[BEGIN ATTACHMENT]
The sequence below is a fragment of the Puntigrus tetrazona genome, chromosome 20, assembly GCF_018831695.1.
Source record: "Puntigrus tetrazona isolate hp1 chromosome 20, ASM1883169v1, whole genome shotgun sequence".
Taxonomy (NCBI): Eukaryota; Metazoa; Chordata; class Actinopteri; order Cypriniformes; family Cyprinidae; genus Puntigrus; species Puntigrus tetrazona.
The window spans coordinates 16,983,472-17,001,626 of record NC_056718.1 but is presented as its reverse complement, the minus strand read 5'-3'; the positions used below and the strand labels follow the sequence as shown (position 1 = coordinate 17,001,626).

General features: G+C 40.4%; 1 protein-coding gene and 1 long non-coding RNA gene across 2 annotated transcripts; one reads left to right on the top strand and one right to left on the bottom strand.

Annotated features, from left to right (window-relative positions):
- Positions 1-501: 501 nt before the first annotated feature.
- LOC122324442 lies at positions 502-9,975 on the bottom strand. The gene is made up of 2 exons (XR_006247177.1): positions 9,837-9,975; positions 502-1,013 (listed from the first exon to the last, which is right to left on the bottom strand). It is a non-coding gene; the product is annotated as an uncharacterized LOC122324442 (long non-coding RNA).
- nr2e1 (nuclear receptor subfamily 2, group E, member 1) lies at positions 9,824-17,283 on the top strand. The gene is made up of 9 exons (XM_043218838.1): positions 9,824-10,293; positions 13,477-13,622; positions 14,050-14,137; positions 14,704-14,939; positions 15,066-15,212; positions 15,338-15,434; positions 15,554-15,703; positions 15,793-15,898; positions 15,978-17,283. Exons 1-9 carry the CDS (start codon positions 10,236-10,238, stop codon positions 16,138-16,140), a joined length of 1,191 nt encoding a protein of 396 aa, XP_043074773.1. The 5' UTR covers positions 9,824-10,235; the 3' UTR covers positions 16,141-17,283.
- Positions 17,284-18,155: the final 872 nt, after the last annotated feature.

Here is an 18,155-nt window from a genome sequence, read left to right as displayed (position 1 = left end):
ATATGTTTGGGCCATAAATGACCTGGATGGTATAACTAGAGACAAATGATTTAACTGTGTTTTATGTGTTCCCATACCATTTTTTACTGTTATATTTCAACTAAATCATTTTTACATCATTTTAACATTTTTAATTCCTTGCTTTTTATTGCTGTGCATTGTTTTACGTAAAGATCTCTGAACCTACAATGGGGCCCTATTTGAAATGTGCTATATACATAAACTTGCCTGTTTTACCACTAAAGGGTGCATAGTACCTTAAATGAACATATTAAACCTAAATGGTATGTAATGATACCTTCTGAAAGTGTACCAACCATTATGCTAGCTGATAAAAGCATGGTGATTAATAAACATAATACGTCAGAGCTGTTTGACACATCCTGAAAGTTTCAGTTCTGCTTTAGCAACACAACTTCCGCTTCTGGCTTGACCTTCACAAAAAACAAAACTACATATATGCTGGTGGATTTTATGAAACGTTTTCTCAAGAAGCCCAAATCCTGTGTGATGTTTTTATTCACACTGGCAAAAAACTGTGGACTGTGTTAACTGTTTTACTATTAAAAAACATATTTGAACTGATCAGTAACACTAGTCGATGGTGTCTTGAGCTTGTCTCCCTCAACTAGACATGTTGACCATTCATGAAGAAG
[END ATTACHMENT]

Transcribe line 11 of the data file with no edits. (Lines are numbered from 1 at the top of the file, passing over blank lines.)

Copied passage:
Here is an 18,155-nt window from a genome sequence, read left to right as displayed (position 1 = left end):